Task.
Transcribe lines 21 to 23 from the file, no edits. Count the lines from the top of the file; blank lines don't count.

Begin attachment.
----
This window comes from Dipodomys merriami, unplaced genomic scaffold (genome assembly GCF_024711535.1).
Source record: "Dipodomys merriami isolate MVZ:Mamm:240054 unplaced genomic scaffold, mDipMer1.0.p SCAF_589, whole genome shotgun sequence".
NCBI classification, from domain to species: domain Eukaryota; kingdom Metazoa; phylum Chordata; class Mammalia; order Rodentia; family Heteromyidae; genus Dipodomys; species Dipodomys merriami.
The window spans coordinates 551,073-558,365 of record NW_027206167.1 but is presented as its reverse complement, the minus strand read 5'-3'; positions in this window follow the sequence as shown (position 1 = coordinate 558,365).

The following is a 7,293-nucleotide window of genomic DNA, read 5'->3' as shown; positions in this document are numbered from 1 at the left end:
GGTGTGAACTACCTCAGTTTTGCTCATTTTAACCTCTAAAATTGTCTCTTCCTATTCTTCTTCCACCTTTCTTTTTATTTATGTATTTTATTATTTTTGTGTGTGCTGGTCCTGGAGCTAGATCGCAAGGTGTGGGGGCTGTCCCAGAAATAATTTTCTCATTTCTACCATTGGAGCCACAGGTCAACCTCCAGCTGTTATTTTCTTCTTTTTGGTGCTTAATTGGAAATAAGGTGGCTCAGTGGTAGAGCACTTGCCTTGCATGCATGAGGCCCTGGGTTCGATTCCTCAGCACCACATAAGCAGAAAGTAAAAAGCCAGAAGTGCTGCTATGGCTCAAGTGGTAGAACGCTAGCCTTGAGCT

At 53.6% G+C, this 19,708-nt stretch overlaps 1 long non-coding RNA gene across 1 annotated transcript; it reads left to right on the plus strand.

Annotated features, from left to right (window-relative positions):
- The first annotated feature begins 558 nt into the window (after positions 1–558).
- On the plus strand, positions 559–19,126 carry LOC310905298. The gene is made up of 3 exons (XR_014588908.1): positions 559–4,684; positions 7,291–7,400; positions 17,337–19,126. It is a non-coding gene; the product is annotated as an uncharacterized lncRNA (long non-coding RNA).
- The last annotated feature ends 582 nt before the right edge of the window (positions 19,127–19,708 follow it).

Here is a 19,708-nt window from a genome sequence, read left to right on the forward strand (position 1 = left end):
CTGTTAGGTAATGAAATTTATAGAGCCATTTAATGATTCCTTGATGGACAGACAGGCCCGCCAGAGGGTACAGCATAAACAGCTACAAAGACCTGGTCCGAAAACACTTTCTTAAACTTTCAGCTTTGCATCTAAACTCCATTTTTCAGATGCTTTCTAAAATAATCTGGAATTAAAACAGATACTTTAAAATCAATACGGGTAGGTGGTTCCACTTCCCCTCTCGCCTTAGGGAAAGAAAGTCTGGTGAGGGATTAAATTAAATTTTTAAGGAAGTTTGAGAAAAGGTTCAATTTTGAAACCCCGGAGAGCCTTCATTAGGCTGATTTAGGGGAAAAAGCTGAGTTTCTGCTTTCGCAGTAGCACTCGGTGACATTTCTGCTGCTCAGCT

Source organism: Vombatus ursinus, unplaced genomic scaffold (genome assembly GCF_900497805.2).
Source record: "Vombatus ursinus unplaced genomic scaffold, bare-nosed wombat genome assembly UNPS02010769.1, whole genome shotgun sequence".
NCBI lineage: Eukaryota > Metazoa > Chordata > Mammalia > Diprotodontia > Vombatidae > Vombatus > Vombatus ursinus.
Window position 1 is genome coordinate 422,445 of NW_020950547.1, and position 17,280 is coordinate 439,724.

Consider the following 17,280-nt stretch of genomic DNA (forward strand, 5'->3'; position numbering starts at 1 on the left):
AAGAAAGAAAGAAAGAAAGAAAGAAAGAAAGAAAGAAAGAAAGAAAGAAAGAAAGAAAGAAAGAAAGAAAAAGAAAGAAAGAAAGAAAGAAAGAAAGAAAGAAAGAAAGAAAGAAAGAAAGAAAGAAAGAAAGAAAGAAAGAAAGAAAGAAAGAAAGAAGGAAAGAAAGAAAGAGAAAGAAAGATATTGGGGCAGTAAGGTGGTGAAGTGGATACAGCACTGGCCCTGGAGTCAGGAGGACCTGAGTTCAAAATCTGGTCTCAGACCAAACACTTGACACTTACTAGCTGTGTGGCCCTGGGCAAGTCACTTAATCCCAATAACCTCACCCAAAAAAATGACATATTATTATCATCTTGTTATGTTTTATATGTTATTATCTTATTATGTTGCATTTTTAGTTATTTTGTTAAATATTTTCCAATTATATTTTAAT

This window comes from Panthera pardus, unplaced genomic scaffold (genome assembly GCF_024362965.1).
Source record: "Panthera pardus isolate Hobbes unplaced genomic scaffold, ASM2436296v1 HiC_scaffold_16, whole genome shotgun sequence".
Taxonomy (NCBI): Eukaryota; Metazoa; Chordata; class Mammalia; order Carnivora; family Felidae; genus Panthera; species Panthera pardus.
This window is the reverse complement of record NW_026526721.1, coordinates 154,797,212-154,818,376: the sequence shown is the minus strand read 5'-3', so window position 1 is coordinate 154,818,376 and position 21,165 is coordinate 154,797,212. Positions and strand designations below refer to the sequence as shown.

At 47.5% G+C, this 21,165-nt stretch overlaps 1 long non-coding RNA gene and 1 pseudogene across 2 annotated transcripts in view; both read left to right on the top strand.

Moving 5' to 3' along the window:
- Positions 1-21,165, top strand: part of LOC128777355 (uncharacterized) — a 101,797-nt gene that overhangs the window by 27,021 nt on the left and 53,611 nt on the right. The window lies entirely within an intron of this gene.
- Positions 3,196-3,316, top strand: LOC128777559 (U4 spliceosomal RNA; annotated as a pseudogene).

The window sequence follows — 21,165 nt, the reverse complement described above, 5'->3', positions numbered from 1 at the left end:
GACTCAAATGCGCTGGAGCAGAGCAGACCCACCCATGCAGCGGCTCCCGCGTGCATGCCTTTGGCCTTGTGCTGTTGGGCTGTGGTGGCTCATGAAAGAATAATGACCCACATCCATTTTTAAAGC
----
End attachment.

Source record: "Panthera pardus isolate Hobbes unplaced genomic scaffold, ASM2436296v1 HiC_scaffold_16, whole genome shotgun sequence".
Taxonomy (NCBI): Eukaryota; Metazoa; Chordata; class Mammalia; order Carnivora; family Felidae; genus Panthera; species Panthera pardus.
This window is the reverse complement of record NW_026526721.1, coordinates 154,797,212-154,818,376: the sequence shown is the minus strand read 5'-3', so window position 1 is coordinate 154,818,376 and position 21,165 is coordinate 154,797,212. Positions and strand designations below refer to the sequence as shown.